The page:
I joined the Arboricultural Association as a professional member in 2018. It was pretty startling to discover 89% of the entire association membership was male. Startling, but then kind of understandable. To date, the emphasis in arboriculture has been on the skills, kit and machinery of tree cutting – something highly skilled and very necessary but, with a few very welcome exceptions, of greatest appeal to guys. However there are many, many other aspects of arb which should attract women into working with trees. I’m someone who’s made a career out of looking after trees on development sites. For many years I had no idea that the work I did sat under the arboricultural umbrella. What motivated me to build my own consultancy was my love of trees, the experience of multi-disciplinary team-working, work flexibility and project variety. This field is constantly evolving as critical issues such as the need to build more houses, climate change and the greening of urban living environments increase in importance.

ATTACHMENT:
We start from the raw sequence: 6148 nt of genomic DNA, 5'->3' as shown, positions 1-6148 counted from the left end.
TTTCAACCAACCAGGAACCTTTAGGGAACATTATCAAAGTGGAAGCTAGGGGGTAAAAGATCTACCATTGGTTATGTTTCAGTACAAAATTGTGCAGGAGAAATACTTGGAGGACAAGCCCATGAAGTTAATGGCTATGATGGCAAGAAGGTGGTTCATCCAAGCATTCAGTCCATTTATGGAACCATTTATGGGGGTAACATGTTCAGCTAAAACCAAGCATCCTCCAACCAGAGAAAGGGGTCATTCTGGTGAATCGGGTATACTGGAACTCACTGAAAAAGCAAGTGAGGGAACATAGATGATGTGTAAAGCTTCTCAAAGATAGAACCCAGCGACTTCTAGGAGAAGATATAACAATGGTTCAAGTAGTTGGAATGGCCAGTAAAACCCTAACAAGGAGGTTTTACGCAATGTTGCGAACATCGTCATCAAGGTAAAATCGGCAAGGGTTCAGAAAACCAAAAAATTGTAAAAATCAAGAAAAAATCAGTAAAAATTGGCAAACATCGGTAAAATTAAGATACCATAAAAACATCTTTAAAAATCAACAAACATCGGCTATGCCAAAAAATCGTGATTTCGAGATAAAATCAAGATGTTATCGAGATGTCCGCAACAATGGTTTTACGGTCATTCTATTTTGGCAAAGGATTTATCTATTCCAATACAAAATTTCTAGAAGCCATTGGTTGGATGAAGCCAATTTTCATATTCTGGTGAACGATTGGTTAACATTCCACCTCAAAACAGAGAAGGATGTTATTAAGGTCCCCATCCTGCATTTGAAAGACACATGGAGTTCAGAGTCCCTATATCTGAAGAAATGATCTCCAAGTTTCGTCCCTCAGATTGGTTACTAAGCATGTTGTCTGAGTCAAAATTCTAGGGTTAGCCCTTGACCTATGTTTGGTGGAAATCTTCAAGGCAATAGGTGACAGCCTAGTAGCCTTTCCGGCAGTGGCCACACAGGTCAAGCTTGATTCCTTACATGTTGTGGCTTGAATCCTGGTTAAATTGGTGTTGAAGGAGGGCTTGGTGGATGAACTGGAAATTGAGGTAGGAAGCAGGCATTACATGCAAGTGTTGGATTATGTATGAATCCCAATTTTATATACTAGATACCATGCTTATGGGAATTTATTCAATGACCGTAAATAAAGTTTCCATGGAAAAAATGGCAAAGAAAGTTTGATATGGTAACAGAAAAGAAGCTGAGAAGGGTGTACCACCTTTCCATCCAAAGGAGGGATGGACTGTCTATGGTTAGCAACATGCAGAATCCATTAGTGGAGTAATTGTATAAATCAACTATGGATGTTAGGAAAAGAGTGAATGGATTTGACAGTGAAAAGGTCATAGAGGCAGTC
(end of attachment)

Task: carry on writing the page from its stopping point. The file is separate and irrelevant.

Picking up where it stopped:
If you think working with trees could be for you, whether you’d like to add to your existing professional knowledge, or you’re just setting out to forge a lifetime career for yourself, you should know there is definitely a place for more women in Arb. I am part of a small group of female members of the Arb Association keen to increase levels of female participation in the field – you can find us here https://www.trees.org.uk/Careers/Women-in-Arboriculture
Alternatively, feel free to email me directly through the Treeplanning website and I’ll help you if I can!